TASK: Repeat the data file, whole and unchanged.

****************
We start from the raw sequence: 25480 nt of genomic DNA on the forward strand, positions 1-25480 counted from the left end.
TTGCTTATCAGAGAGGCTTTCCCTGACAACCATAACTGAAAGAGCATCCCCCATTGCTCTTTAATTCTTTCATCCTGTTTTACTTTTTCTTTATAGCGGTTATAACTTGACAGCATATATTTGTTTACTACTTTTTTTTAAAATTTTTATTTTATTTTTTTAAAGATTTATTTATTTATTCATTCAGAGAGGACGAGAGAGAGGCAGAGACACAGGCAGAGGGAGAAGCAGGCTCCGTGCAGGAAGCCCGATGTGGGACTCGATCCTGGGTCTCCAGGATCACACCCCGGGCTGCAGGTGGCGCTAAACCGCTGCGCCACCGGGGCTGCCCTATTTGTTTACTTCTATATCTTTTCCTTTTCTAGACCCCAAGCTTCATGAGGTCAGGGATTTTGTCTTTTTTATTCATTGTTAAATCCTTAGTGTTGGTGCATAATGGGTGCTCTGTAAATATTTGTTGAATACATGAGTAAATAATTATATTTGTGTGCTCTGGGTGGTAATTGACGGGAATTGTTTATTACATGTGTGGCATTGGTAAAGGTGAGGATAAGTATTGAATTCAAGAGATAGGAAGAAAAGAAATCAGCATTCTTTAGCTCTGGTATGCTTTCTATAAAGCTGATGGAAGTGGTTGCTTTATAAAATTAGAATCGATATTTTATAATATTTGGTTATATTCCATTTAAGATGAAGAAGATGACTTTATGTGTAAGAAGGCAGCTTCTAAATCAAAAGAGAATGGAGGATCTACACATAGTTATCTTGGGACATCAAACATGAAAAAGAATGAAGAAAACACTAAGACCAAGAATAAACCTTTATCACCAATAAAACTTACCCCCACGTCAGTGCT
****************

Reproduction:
We start from the raw sequence: 25480 nt of genomic DNA on the forward strand, positions 1-25480 counted from the left end.
TTGCTTATCAGAGAGGCTTTCCCTGACAACCATAACTGAAAGAGCATCCCCCATTGCTCTTTAATTCTTTCATCCTGTTTTACTTTTTCTTTATAGCGGTTATAACTTGACAGCATATATTTGTTTACTACTTTTTTTTAAAATTTTTATTTTATTTTTTTAAAGATTTATTTATTTATTCATTCAGAGAGGACGAGAGAGAGGCAGAGACACAGGCAGAGGGAGAAGCAGGCTCCGTGCAGGAAGCCCGATGTGGGACTCGATCCTGGGTCTCCAGGATCACACCCCGGGCTGCAGGTGGCGCTAAACCGCTGCGCCACCGGGGCTGCCCTATTTGTTTACTTCTATATCTTTTCCTTTTCTAGACCCCAAGCTTCATGAGGTCAGGGATTTTGTCTTTTTTATTCATTGTTAAATCCTTAGTGTTGGTGCATAATGGGTGCTCTGTAAATATTTGTTGAATACATGAGTAAATAATTATATTTGTGTGCTCTGGGTGGTAATTGACGGGAATTGTTTATTACATGTGTGGCATTGGTAAAGGTGAGGATAAGTATTGAATTCAAGAGATAGGAAGAAAAGAAATCAGCATTCTTTAGCTCTGGTATGCTTTCTATAAAGCTGATGGAAGTGGTTGCTTTATAAAATTAGAATCGATATTTTATAATATTTGGTTATATTCCATTTAAGATGAAGAAGATGACTTTATGTGTAAGAAGGCAGCTTCTAAATCAAAAGAGAATGGAGGATCTACACATAGTTATCTTGGGACATCAAACATGAAAAAGAATGAAGAAAACACTAAGACCAAGAATAAACCTTTATCACCAATAAAACTTACCCCCACGTCAGTGCT